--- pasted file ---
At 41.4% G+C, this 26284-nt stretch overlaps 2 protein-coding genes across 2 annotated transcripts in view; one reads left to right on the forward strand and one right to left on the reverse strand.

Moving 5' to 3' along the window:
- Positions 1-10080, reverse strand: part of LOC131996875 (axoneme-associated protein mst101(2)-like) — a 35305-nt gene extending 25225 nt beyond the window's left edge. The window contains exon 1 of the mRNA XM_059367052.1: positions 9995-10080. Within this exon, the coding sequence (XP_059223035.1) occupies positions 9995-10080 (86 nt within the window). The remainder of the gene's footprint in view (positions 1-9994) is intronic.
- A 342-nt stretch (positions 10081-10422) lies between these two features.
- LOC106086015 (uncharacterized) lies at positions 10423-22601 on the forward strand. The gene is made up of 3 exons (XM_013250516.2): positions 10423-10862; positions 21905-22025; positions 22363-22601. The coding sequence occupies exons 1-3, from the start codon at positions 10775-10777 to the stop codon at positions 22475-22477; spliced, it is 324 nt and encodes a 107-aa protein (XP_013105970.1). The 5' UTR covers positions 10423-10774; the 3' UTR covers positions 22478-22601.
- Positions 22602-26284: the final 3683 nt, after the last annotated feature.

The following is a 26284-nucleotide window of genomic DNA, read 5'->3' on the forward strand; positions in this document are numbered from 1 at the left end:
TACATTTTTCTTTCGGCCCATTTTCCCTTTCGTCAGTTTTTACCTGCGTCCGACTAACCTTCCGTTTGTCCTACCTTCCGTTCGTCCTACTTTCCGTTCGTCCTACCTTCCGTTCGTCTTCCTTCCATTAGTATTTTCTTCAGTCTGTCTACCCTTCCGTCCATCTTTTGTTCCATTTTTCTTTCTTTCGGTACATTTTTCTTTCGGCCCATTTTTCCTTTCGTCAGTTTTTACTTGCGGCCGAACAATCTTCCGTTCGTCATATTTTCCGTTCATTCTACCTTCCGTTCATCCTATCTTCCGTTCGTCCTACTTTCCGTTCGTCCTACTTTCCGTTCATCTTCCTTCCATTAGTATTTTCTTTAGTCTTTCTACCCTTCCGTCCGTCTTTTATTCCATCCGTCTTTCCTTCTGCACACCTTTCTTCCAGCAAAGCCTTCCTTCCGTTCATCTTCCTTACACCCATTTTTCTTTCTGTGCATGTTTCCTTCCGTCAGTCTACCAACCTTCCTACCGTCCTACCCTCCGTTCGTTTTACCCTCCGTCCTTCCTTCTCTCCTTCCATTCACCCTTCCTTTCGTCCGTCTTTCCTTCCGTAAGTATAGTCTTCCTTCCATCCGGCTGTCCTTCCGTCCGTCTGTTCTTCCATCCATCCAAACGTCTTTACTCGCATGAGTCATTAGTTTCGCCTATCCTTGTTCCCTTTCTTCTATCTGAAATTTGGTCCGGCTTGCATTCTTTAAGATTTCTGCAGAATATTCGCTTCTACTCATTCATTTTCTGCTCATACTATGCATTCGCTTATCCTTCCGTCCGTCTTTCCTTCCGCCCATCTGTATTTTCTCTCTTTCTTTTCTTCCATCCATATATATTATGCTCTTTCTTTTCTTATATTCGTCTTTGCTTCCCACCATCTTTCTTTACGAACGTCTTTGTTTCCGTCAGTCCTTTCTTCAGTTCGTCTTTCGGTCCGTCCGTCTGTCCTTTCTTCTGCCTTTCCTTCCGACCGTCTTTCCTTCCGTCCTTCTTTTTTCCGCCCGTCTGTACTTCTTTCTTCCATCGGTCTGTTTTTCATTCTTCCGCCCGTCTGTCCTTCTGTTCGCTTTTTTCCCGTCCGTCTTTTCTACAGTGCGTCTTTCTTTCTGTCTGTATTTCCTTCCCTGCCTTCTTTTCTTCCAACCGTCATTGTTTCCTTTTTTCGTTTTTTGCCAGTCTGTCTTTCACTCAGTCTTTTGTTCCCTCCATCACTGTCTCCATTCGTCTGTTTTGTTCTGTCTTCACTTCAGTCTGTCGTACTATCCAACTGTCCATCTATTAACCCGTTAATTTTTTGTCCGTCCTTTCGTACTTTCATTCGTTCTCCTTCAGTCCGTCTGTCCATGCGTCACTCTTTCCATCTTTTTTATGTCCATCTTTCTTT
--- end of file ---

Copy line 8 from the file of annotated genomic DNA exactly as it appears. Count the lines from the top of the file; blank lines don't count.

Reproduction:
TACATTTTTCTTTCGGCCCATTTTCCCTTTCGTCAGTTTTTACCTGCGTCCGACTAACCTTCCGTTTGTCCTACCTTCCGTTCGTCCTACTTTCCGTTCGTCCTACCTTCCGTTCGTCTTCCTTCCATTAGTATTTTCTTCAGTCTGTCTACCCTTCCGTCCATCTTTTGTTCCATTTTTCTTTCTTTCGGTACATTTTTCTTTCGGCCCATTTTTCCTTTCGTCAGTTTTTACTTGCGGCCGAACAATCTTCCGTTCGTCATATTTTCCGTTCATTCTACCTTCCGTTCATCCTATCTTCCGTTCGTCCTACTTTCCGTTCGTCCTACTTTCCGTTCATCTTCCTTCCATTAGTATTTTCTTTAGTCTTTCTACCCTTCCGTCCGTCTTTTATTCCATCCGTCTTTCCTTCTGCACACCTTTCTTCCAGCAAAGCCTTCCTTCCGTTCATCTTCCTTACACCCATTTTTCTTTCTGTGCATGTTTCCTTCCGTCAGTCTACCAACCTTCCTACCGTCCTACCCTCCGTTCGTTTTACCCTCCGTCCTTCCTTCTCTCCTTCCATTCACCCTTCCTTTCGTCCGTCTTTCCTTCCGTAAGTATAGTCTTCCTTCCATCCGGCTGTCCTTCCGTCCGTCTGTTCTTCCATCCATCCAAACGTCTTTACTCGCATGAGTCATTAGTTTCGCCTATCCTTGTTCCCTTTCTTCTATCTGAAATTTGGTCCGGCTTGCATTCTTTAAGATTTCTGCAGAATATTCGCTTCTACTCATTCATTTTCTGCTCATACTATGCATTCGCTTATCCTTCCGTCCGTCTTTCCTTCCGCCCATCTGTATTTTCTCTCTTTCTTTTCTTCCATCCATATATATTATGCTCTTTCTTTTCTTATATTCGTCTTTGCTTCCCACCATCTTTCTTTACGAACGTCTTTGTTTCCGTCAGTCCTTTCTTCAGTTCGTCTTTCGGTCCGTCCGTCTGTCCTTTCTTCTGCCTTTCCTTCCGACCGTCTTTCCTTCCGTCCTTCTTTTTTCCGCCCGTCTGTACTTCTTTCTTCCATCGGTCTGTTTTTCATTCTTCCGCCCGTCTGTCCTTCTGTTCGCTTTTTTCCCGTCCGTCTTTTCTACAGTGCGTCTTTCTTTCTGTCTGTATTTCCTTCCCTGCCTTCTTTTCTTCCAACCGTCATTGTTTCCTTTTTTCGTTTTTTGCCAGTCTGTCTTTCACTCAGTCTTTTGTTCCCTCCATCACTGTCTCCATTCGTCTGTTTTGTTCTGTCTTCACTTCAGTCTGTCGTACTATCCAACTGTCCATCTATTAACCCGTTAATTTTTTGTCCGTCCTTTCGTACTTTCATTCGTTCTCCTTCAGTCCGTCTGTCCATGCGTCACTCTTTCCATCTTTTTTATGTCCATCTTTCTTT